Several witnesses on the truck said police drew their weapons and pointed them at protesters as they approached the pickup truck. 

“At first it was two of them, but by the time we were sitting on the block, it was like 12, 13 cop cars. So they pulled us, and they came with their guns drawn,” Jones said. 

At least a dozen police cars and twice as many officers descended upon the scene within seconds. According to witnesses, protesters put their hands in the air and explained that they were armed but had no intention of using their weapons. 

A pick and choose gun ban? 

Richmond City Council made it illegal in September to possess or carry a firearm on public property, on public streets, during a permitted event, and during an event that would require a permit, such as an impromptu protest. 

However, this ban has been loosely enforced since its creation. For example, when previous “Trump Trains” rolled through Richmond, they also displayed and carried firearms but were not cited or stopped by police. 

Law enforcement told about 10 people sitting in the bed of the pickup truck to exit the vehicle and sit on the pavement. The police ran I.D.s checks for all of them, but in the end no one was arrested. The driver of the vehicle received a traffic ticket for driving with people in the rear of his truck. 

Protesters questioned why police moved in on them and not the Trump supporters, who also had weapons. 

“Unless they think violence is going to happen, (law enforcement) shouldn’t be moving in. But obviously, I don’t think anything’s going to happen unless other counter-protesters instigate it. The Trump people,” said Gavin A. 

Afterwards., the protest resumed its march to City Hall. Protesters were followed as usual by a small group of sympathetic car drivers who blocked the roadway behind them to keep marchers safe. 

However, a few blocks after they crossed Belvidere St., a red sedan that protesters assumed was there to support them suddenly swerved into a lane occupied by marchers. Several people had to scramble out of the way to avoid being hit as the car sped off at full speed down the roadway. No one was hurt but a few people were shaken. The driver of the vehicle could be heard screaming obscenities as they drove away.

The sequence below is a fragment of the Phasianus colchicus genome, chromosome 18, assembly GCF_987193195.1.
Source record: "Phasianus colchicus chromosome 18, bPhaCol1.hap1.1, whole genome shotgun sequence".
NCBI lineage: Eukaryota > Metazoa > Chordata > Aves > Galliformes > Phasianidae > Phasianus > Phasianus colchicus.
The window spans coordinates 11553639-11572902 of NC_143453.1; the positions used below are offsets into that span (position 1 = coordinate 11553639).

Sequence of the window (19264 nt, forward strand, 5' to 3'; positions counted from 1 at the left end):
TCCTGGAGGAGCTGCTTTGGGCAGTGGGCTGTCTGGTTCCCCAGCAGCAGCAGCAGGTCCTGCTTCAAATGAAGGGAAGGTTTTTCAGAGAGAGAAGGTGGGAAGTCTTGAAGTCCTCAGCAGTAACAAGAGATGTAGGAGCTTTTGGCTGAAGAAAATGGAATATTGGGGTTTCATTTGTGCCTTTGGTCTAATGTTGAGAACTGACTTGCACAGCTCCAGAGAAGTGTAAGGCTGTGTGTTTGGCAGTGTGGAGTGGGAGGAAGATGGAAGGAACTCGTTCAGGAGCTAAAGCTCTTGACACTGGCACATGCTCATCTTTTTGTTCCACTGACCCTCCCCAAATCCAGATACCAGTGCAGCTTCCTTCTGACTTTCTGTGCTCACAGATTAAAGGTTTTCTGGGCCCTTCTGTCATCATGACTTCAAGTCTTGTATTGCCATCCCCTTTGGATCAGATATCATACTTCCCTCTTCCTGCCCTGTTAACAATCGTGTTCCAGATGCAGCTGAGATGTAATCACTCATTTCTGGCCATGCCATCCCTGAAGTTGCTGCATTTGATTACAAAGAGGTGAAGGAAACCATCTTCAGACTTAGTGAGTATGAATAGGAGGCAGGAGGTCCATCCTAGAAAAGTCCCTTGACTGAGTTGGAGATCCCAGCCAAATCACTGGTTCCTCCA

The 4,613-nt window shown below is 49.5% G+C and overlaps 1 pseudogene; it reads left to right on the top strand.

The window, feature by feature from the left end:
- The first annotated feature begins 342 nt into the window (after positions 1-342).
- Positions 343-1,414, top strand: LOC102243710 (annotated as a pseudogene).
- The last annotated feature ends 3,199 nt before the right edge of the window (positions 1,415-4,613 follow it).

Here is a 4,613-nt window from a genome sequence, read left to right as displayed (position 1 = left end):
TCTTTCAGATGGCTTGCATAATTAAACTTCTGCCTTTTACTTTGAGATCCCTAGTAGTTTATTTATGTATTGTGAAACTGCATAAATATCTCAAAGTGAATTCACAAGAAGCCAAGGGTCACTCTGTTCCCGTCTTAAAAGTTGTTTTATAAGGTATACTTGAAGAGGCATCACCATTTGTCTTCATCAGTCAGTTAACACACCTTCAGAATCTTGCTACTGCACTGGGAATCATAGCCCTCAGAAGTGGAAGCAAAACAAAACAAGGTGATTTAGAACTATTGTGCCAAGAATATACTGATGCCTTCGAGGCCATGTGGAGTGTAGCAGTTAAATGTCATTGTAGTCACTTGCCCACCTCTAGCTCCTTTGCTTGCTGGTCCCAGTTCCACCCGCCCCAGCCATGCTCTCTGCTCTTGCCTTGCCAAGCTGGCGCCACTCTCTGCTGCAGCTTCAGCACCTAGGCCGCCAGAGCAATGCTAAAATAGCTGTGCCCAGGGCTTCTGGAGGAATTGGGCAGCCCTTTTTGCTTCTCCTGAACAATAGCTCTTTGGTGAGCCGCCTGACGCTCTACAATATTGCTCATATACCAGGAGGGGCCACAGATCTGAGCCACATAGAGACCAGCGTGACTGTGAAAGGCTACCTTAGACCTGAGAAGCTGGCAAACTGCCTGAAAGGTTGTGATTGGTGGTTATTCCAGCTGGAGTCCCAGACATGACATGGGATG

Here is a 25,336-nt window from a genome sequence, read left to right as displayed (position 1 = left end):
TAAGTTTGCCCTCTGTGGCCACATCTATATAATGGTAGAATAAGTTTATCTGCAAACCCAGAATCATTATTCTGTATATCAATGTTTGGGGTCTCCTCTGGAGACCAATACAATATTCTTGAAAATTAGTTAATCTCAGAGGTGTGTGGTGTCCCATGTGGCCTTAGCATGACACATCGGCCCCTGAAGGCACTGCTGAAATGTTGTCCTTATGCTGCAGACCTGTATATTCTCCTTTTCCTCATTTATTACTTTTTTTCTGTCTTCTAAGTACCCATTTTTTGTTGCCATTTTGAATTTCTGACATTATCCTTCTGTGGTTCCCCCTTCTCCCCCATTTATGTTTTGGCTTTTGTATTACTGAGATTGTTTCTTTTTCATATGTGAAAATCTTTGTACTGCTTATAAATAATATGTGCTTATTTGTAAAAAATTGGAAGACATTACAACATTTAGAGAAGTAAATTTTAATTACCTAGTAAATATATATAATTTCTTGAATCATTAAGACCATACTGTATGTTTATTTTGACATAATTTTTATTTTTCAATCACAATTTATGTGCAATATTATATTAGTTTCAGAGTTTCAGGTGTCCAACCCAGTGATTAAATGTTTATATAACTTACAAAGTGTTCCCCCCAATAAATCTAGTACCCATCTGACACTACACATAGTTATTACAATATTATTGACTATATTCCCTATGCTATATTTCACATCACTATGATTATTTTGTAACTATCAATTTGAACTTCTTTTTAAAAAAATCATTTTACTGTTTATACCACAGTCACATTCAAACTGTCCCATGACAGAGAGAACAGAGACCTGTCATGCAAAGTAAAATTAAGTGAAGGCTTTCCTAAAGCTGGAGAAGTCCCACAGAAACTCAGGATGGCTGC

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A memorial to Marcus David Peters was set up at the location that bears his name in Richmond. Photo by Dogwood’s Meg Schiffres.

‘This is the start’

Protesters eventually found themselves at their destination, where organizers spoke about the importance of coming together as a community. There they peacefully demonstrated and chanted messages like “If you’re awake, you’re a threat” and “No justice, no peace.” 

Exhausted but miraculously unscathed, protesters wrapped up the night back where they started at the Circle. By the time they arrived, demonstrators were already talking about what time they’ll be back tomorrow to protest or celebrate the results of the election. 

“We’re here to kick off the revolution, because this country is not going to be the same once these elections come in. This country won’t be the same, so this is the start of our revolution and we’ll be the face of it,” Jones said. 

Editor’s note: This has been updated to better protect the identity of one of the sources cited in the story.

CATEGORIES: Uncategorized